See notes for Table 6-1a.
Method of Transportation, Imports: For imports, the mode of transport information represents the last mode of transport by which the cargo was transported to the port of clearance in Canada and is derived from the cargo control documents of Canadian Customs. This may not be the mode of transport by which the cargo arrived at the Canadian port of entry, if the cargo was cleared by Canadian Customs at an inland port. If, for example, the commodities imported from the United Kingdom arrived by ship in Toronto but are not cleared in Canada until they reach another city by truck, the mode reported in Canadian international trade statistics will be truck.
Method of Transportation, Exports: Exports by land modes of transportation in this table represent Canadian trade with a second country that were transshipped via a third country, generally the United States. For exports, the mode of transport information represents the mode of transport by which the international boundary is crossed. For Canadian exports via the United States to other overseas countries, the mode reported would be the mode used to cross the Canadian/U.S. border. If, for example, export shipments that are destined for the United Kingdom travel by truck through Fort Erie, Ontario, and are then shipped by water from a U.S. port to the United Kingdom, the mode reported in Canadian international trade data in this table will be truck.
In this table and for both import and export shipments, the category of Other is, for the most part, pipeline movements. Other also includes mail and parcel post and other miscellaneous modes of transport.
Method of Transportation, Imports: For imports, the mode of transport information represents the last mode of transport by which the cargo was transported at the Mexican port of entry and is derived from the cargo control documents of Mexican Customs. This may not be the mode of transport by which the cargo arrived to the port of clearance in Mexico, above for those cases where the cargo was cleared by Mexican Customs at an inland port.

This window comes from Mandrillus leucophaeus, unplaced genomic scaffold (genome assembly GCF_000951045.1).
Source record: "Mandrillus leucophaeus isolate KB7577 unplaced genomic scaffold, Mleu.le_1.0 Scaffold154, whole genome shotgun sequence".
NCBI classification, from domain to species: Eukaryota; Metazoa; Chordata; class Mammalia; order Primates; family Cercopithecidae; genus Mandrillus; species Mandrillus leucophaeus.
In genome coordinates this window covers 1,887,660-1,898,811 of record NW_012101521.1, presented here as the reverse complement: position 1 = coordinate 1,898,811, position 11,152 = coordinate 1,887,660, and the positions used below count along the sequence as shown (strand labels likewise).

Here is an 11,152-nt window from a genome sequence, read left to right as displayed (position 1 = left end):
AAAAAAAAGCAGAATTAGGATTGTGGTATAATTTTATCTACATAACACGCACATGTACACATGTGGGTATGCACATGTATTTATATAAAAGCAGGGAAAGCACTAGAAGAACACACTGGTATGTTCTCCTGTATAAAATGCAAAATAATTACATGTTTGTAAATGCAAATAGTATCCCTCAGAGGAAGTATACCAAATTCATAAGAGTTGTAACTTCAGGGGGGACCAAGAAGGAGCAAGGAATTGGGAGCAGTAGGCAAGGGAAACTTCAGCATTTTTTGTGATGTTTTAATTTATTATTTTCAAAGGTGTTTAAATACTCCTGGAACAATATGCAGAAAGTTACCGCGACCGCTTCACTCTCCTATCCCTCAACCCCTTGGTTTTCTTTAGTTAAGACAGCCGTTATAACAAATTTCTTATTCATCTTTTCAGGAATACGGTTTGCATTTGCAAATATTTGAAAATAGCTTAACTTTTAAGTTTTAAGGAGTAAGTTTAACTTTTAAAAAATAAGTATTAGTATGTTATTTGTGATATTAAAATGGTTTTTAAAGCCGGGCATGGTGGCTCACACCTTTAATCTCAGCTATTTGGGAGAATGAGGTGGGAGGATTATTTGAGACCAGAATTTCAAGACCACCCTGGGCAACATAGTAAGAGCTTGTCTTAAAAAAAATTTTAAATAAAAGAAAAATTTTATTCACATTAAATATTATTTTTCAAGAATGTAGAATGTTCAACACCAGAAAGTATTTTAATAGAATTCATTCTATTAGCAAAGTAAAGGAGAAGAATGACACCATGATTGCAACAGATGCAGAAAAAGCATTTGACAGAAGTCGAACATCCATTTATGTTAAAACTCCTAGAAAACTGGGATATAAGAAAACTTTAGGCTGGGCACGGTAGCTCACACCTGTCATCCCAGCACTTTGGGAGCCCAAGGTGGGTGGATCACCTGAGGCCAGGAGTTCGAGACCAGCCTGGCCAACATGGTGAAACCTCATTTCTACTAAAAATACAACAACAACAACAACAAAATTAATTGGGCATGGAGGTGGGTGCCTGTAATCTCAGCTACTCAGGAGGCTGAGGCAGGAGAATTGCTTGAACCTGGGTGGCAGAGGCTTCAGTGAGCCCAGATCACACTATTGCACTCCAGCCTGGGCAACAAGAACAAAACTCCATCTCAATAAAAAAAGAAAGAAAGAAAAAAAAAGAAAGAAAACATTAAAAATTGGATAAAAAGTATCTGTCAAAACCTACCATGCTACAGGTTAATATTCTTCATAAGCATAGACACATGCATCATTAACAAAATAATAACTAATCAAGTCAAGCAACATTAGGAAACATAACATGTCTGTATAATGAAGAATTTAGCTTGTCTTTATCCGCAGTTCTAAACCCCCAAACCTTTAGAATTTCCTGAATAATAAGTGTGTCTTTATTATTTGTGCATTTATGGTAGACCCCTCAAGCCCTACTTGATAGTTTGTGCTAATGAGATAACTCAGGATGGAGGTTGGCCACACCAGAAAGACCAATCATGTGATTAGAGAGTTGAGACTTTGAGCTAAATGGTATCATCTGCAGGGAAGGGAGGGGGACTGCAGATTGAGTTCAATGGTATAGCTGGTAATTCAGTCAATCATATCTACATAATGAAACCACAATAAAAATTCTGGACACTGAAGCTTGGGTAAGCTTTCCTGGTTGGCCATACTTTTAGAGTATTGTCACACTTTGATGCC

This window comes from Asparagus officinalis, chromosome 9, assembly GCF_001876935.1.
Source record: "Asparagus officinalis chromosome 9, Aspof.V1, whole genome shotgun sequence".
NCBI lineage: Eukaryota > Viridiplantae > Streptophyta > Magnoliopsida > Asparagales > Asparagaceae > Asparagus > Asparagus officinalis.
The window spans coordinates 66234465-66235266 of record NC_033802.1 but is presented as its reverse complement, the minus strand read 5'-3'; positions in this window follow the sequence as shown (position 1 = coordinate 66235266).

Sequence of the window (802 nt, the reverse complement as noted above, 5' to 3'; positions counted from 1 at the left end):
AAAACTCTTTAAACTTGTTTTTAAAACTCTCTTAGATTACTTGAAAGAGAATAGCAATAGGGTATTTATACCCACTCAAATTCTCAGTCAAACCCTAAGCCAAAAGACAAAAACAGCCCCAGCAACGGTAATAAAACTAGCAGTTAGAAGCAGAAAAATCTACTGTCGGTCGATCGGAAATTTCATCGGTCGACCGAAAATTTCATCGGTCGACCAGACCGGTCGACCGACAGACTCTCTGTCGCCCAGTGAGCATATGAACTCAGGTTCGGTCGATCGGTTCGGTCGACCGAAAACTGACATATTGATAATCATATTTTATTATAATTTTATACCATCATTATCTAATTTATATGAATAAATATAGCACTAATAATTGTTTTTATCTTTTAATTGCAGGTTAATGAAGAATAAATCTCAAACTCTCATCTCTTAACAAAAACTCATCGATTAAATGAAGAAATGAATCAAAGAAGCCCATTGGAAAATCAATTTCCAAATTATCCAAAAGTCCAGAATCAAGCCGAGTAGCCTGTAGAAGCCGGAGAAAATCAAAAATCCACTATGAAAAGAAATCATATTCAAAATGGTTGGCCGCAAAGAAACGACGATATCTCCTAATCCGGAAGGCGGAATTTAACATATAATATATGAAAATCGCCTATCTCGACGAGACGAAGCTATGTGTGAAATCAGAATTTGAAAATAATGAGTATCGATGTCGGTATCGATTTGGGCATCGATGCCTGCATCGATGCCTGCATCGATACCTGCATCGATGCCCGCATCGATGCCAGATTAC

Also for exports, the mode of transport information records the last mode of transport with which cargo crossed the customs of exit of the country.
Data refer to total overall exports and imports including North America. Total export and import figures are final data. However, figures on exports and imports for each mode of transport are preliminary. Totals differ from the sum of the modes because data for Postal and other are not shown, but are instead included in the overall totals.
For further information regarding the Mexican foreign trade statistics and differences with the statistics of the US and Canada, please see Annex D.4 (page 74) in the publication found at the following link of compilers manual International Merchandise Trade Statistics (IMTS):
See also notes for Tables 6-1c.
Method of transportation: The method of transportation is based on the method of transportation in use when the merchandise arrived at the U.S. Customs port of entry or departed a U.S. Customs port of exit. For Table 7-1, 1990-1996 data are only available for air and water modes of transportation.
In some instances, shipments between the United States and countries abroad enter or depart the United States through Canada or Mexico. These are called transshipments. Such transshipments are recorded under the method of transportation by which they enter or depart a U.S. Customs port regardless of the transportation mode used between Canada or Mexico and the final country of origin or destination. For U.S. exports via Canada to other overseas countries, the mode reported would be the mode used to cross the U.S./Canadian border. If, for example, export shipments that are destined for the United Kingdom travel by truck through Buffalo/Niagara Falls, NY, and are then shipped by water from a Canadian port to the United Kingdom, the mode reported in U.S. international trade data would be truck.
Surface trade value data are not available from 1990 to 1994. While these data are available for 1995 and 1996, they include transshipment data that cannot be separated (making the sum of the parts greater than the official total published by Census Bureau). For the time period April 1993 through December 1996, transshipments were included in official U.S. trade data with Canada and Mexico for land modes of transportation, and it is impossible to exclude these transshipments at an individual modal level. Therefore, data are nonexistent for land modes of transportation (road, rail, pipeline and other) for Table 7-1, before 1997. Beginning in January 1997, transshipment totals by truck and rail became available for the value of U.S. transshipments through Canada and Mexico. Data for these are included in the monthly detailed data files of the Research and Innovative Technology Administration, Bureau of Transportation Statistics’ Transborder Freight Data (http://www.bts.gov/programs/international/transborder/).